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Publication numberUS5360071 A
Publication typeGrant
Application numberUS 08/102,255
Publication dateNov 1, 1994
Filing dateAug 5, 1993
Priority dateAug 5, 1993
Fee statusLapsed
Publication number08102255, 102255, US 5360071 A, US 5360071A, US-A-5360071, US5360071 A, US5360071A
InventorsFrank H. Bergendorf
Original AssigneeBergendorf Frank H
Export CitationBiBTeX, EndNote, RefMan
External Links: USPTO, USPTO Assignment, Espacenet
Gardening tool having diverging prongs and straight prongs
US 5360071 A
Abstract
A gardening tool for digging around weeds, vegetables, bushes, etc., and in particular, a gardening tool having a handle, two laterally mounted straight prongs extending parallel to one another, and a medially mounted pair of diverging prongs which extend in a gradually diverging manner from one another to define a V-shaped member.
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Claims(21)
I claim:
1. A gardening tool comprising:
a handle for manipulating the gardening tool;
two straight prongs mounted laterally with respect to the handle, and extending parallel to one another from a first end of the handle; and
a pair of medially mounted diverging prongs which are mounted to said first end of the handle, and extend in a gradually diverging manner from one another to define a V-shape, wherein said straight prongs and said diverging prongs have distal tips which overlap one another.
2. The gardening tool of claim 1, wherein said diverging prongs and said straight prongs include pointed distal tips to facilitate penetration into the ground.
3. The gardening tool of claim 1, wherein the distal tips of said straight prongs extend beyond the distal tips of the diverging prongs.
4. The gardening tool of claim 1, wherein said two straight prongs are connected to said first end of the handle by an arced bracket.
5. The gardening tool of claim 1, wherein said diverging prongs are integrally formed to define a V-shaped member having an apex connected to the first end of the handle.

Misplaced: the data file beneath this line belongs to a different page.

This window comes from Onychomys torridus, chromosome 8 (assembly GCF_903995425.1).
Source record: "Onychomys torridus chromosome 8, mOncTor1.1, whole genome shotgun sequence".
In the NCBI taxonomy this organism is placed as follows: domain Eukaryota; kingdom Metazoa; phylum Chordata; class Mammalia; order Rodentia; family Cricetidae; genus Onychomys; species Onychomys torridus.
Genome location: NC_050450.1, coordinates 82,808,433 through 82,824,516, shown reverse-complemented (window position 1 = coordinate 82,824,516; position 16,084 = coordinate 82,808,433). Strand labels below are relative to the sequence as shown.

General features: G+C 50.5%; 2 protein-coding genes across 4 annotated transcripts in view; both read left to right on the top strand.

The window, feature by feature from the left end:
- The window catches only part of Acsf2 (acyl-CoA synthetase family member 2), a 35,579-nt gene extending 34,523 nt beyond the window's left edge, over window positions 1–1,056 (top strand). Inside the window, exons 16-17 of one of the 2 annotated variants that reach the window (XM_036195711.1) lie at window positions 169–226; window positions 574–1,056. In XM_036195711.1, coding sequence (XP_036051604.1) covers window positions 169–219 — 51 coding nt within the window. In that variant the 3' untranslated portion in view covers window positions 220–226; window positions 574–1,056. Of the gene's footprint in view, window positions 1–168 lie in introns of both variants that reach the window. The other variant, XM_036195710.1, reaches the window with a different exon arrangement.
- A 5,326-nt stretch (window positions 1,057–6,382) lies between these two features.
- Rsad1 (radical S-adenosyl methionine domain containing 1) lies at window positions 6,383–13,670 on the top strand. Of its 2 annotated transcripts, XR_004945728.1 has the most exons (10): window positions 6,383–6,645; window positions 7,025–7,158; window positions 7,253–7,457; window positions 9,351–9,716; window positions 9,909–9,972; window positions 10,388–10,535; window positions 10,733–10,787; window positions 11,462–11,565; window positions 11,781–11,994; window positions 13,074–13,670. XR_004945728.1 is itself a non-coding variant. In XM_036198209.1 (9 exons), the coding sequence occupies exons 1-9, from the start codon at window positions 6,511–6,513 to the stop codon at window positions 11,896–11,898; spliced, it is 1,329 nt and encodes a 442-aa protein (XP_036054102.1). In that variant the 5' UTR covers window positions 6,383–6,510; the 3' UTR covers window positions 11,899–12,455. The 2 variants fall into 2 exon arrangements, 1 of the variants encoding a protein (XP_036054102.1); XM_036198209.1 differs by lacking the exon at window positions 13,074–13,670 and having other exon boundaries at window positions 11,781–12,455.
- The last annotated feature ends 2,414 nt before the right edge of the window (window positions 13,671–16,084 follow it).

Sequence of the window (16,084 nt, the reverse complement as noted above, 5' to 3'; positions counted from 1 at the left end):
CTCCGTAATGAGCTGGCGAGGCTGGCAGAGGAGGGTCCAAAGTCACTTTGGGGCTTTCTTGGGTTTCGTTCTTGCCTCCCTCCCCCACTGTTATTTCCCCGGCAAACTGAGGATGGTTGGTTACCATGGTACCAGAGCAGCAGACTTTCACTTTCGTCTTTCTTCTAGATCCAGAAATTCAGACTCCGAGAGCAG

6. The gardening tool of claim 1, wherein said handle further comprises an elongated shaft and a sleeve, said sleeve being disposed at said first end of the handle, with said elongated shaft being received in an open end of said sleeve.
7. The gardening tool of claim 1, wherein said handle further comprises two substantially diverging brackets, and a wooden roller connected therebetween, to facilitate gripping of the handle.
8. The gardening tool of claim 1, wherein the straight prongs are bent substantially at the longitudinal middle of said straight prongs.
9. The gardening tool of claim 1, wherein said diverging prongs and said straight prongs include pointed distal tips to facilitate penetration into the ground, and wherein the thickness of both the diverging prongs and the straight prongs, decreases gradually toward the distal tips to thereby define blade-like and pointed distal tips.
10. A gardening tool comprising:
a handle for manipulating the gardening tool;
two straight prongs mounted laterally with respect to the handle, and extending parallel to one another from a first end of the handle; and
a pair of medially mounted diverging prongs which are mounted to said first end of the handle, and extend in a gradually diverging manner from one another to define a V-shape;
wherein said two straight prongs are connected to said first end of the handle by an arced bracket; and
wherein said arced bracket and said two straight prongs are arranged with respect to one another so as to define aπ-shaped member.
11. The gardening tool of claim 10, wherein said diverging prongs are integrally formed to define a V-shaped member having an apex connected to the first end of the handle, both the π-shaped member and the V-shaped member being constructed from a substantially flat material which curves slightly as the V-shaped member and the π-shaped member connect to the handle.
12. The gardening tool of claim 11, wherein said handle is also curved, but oppositely with respect to the curvature of the π-shaped member and the V-shaped member, thereby providing the gardening tool with a slightly S-shaped side profile.
13. A gardening tool comprising:
a hollow sleeve having an open end and a closed end;
a π-shaped member attached to the closed end of the hollow sleeve, said π-shaped member having an arced bracket and two laterally disposed, substantially parallel and downwardly extending straight prongs;
a V-shaped member also attached to the closed end of the hollow sleeve, said V-shaped member comprising an apex, and two medially mounted and gradually diverging prongs;
an elongated shaft received in the open end of the hollow sleeve; and
a handle connected to an end of the elongated shaft, opposite from the hollow sleeve.
14. The gardening tool of claim 13, wherein said diverging prongs and said straight prongs include pointed distal kips to facilitate penetration into the ground.
15. The gardening tool of claim 13, wherein said straight prongs and said diverging prongs have distal tips which overlap one another.